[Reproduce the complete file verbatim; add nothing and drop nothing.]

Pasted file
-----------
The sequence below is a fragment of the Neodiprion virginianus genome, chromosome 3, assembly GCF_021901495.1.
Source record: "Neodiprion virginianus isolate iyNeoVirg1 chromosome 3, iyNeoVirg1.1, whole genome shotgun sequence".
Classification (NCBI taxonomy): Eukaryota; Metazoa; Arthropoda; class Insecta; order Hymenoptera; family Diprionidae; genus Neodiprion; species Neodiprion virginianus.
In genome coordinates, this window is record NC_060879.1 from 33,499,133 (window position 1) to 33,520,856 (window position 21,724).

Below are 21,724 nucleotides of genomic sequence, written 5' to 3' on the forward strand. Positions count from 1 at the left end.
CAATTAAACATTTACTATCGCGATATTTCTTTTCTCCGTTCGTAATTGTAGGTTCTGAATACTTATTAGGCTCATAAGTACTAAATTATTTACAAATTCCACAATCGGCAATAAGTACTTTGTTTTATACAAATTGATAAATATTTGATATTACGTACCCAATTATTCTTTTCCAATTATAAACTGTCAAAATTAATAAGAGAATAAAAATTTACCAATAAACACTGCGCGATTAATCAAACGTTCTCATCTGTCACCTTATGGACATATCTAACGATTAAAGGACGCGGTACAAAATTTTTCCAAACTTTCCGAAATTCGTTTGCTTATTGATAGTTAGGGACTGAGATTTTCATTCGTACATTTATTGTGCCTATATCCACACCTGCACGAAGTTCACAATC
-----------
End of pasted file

The sequence below is a fragment of the Neodiprion virginianus genome, chromosome 3, assembly GCF_021901495.1.
Source record: "Neodiprion virginianus isolate iyNeoVirg1 chromosome 3, iyNeoVirg1.1, whole genome shotgun sequence".
Classification (NCBI taxonomy): Eukaryota; Metazoa; Arthropoda; class Insecta; order Hymenoptera; family Diprionidae; genus Neodiprion; species Neodiprion virginianus.
In genome coordinates, this window is record NC_060879.1 from 33,499,133 (window position 1) to 33,520,856 (window position 21,724).

Below are 21,724 nucleotides of genomic sequence, written 5' to 3' on the forward strand. Positions count from 1 at the left end.
CAATTAAACATTTACTATCGCGATATTTCTTTTCTCCGTTCGTAATTGTAGGTTCTGAATACTTATTAGGCTCATAAGTACTAAATTATTTACAAATTCCACAATCGGCAATAAGTACTTTGTTTTATACAAATTGATAAATATTTGATATTACGTACCCAATTATTCTTTTCCAATTATAAACTGTCAAAATTAATAAGAGAATAAAAATTTACCAATAAACACTGCGCGATTAATCAAACGTTCTCATCTGTCACCTTATGGACATATCTAACGATTAAAGGACGCGGTACAAAATTTTTCCAAACTTTCCGAAATTCGTTTGCTTATTGATAGTTAGGGACTGAGATTTTCATTCGTACATTTATTGTGCCTATATCCACACCTGCACGAAGTTCACAATC